LADY IN WAITING
My Extraordinary Life in the Shadow of the Crown
By Anne Glenconner
It seems particularly apt that Anne Coke Tennant, Baroness Glenconner, was born into an ancient British family whose crest is an ostrich swallowing an iron horseshoe, symbolizing, as she puts it, “our ability to digest anything.” Readers of her sometimes amusing, sometimes appalling, sometimes affecting, sometimes clueless memoir will learn that she was a perfect ostrich: Burying her head in the sand may well have been the only way to endure a 54-year marriage to her terrifyingly eccentric, deeply profligate husband, who would reward her loyalty by disinheriting her, and to remain in the good graces of her notoriously difficult, consummately petulant childhood friend Princess Margaret, whom she served for nearly three decades as a lady in waiting.
Those expecting the sort of dishy gossip Craig Brown served up in “99 Glimpses of Princess Margaret” or the diva turns wrought by Helena Bonham Carter in Season 3 of “The Crown” will find “Lady in Waiting” more of a challenge. The pleasures of Glenconner’s tales must be winkled out of her sturdy if occasionally clichéd prose: revelations of the strange juxtapositions of an unexpectedly upstairs-downstairs aristocratic life. Born at Holkham, the fifth largest estate in England (but unable, because of her sex, to inherit it), young Anne loved riffling through the pages of her grandfather’s proudest possession, Leonardo’s Codex Leicester, and making dens in the attic from old masters “deemed too louche for the walls of the state rooms.” But just a few years later, she could be found lining up with her sponge bag to use the loo at a succession of seedy hotels for traveling salesmen as she set about hawking mugs and plates from the pottery her mother had established to help keep Holkham afloat. While on a similar mission in America via Greyhound bus, she was abruptly summoned home to be a maid of honor at the coronation of Queen Elizabeth. For days on end, every step of the ceremony was choreographed and rehearsed at Westminster Abbey, but at night the apprentice courtier traded its splendor for her uncle’s flat, where she slept on a mattress on the floor.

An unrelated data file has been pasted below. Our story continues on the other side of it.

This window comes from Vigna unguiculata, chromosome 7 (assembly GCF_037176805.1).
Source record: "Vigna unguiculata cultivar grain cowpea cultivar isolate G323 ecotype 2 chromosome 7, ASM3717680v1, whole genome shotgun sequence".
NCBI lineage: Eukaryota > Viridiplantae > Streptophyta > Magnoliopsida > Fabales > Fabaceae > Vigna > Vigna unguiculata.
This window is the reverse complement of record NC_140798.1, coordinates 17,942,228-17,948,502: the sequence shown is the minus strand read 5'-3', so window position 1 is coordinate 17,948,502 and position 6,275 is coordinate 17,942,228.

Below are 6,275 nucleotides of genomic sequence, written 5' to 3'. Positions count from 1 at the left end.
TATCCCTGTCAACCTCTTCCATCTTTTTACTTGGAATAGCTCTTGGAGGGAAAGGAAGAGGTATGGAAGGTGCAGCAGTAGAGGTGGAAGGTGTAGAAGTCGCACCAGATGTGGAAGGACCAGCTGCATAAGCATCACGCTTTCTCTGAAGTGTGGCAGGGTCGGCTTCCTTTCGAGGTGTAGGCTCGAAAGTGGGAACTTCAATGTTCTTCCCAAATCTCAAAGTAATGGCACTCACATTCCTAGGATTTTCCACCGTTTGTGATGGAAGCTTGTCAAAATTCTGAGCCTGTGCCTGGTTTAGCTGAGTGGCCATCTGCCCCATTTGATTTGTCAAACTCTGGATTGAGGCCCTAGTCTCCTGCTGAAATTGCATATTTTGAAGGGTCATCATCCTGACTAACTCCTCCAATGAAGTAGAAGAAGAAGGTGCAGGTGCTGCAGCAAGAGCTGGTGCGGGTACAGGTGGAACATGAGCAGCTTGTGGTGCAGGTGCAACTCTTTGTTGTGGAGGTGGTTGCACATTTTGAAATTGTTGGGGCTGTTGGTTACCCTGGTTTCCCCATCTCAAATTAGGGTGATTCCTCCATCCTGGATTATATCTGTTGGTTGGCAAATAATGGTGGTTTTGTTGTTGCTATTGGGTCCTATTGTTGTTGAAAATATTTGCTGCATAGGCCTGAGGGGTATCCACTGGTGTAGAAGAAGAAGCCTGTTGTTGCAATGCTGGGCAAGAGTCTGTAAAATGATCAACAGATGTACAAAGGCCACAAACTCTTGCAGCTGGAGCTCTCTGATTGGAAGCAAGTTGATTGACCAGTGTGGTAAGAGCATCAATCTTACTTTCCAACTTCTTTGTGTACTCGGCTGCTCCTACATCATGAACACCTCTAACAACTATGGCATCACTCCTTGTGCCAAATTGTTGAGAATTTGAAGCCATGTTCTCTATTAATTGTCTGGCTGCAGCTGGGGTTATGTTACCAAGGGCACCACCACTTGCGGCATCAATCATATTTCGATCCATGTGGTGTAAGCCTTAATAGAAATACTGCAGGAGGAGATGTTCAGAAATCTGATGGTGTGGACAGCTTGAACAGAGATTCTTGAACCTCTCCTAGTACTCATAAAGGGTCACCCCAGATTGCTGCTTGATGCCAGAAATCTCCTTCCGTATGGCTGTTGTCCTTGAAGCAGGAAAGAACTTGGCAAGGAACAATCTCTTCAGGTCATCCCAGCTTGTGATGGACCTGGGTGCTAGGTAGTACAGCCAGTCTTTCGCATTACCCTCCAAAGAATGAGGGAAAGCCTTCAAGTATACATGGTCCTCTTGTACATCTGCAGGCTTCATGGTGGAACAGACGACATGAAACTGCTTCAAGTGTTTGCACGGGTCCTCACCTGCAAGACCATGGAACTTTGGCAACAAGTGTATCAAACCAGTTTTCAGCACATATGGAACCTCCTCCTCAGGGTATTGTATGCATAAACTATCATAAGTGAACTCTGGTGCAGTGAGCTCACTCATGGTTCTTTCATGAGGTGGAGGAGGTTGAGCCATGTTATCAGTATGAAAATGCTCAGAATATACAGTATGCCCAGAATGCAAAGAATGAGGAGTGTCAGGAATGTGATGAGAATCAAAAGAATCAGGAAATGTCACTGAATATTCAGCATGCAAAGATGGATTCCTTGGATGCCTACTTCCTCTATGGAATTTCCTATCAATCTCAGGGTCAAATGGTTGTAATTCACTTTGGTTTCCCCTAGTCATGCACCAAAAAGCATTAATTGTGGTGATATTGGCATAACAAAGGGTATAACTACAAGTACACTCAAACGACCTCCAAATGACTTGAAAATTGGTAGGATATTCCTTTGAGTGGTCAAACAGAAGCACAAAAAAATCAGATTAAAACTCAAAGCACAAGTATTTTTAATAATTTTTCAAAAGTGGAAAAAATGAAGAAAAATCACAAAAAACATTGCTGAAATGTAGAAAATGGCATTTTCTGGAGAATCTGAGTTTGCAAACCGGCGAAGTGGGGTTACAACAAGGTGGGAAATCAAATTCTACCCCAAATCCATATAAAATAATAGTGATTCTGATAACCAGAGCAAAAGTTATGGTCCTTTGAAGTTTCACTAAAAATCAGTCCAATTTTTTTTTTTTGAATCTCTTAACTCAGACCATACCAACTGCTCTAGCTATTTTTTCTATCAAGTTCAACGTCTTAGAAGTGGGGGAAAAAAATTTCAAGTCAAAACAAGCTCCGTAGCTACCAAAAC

And so this up-and-down life proceeded. After Anne Coke married Colin Tennant, later to become Lord Glenconner, they set off on a three-month honeymoon that wasn’t exactly the grand tour a self-described “conservatively brought up” young woman had expected. In Paris, after discovering that his bride was a virgin, Colin (deemed a “fairly decadent fellow” by his pal Princess Margaret) hauled the demurely clad Anne to a filthy, rundown hotel, where he presented her with a “surprise” — two naked strangers “squelching into each other” as they had sex. In a scene that could have been scripted for “Monty Python,” Glenconner reports that “every now and then they asked us if we would like to join in. So, I found myself saying politely, ‘That’s very kind of you, but no thank you.’” A little while later, in Cuba, Colin took her to a “rather shifty” cockfight, where one of the birds attacked her head, claws bared, sending blood coursing down her face. His response? A furious accusation that it was all her fault, that she had ruined the proceedings. Why didn’t she ditch him then and there? Perhaps Colin explained it best: “We were brought up not to throw in the towel but to bite bullets and fold towels neatly.”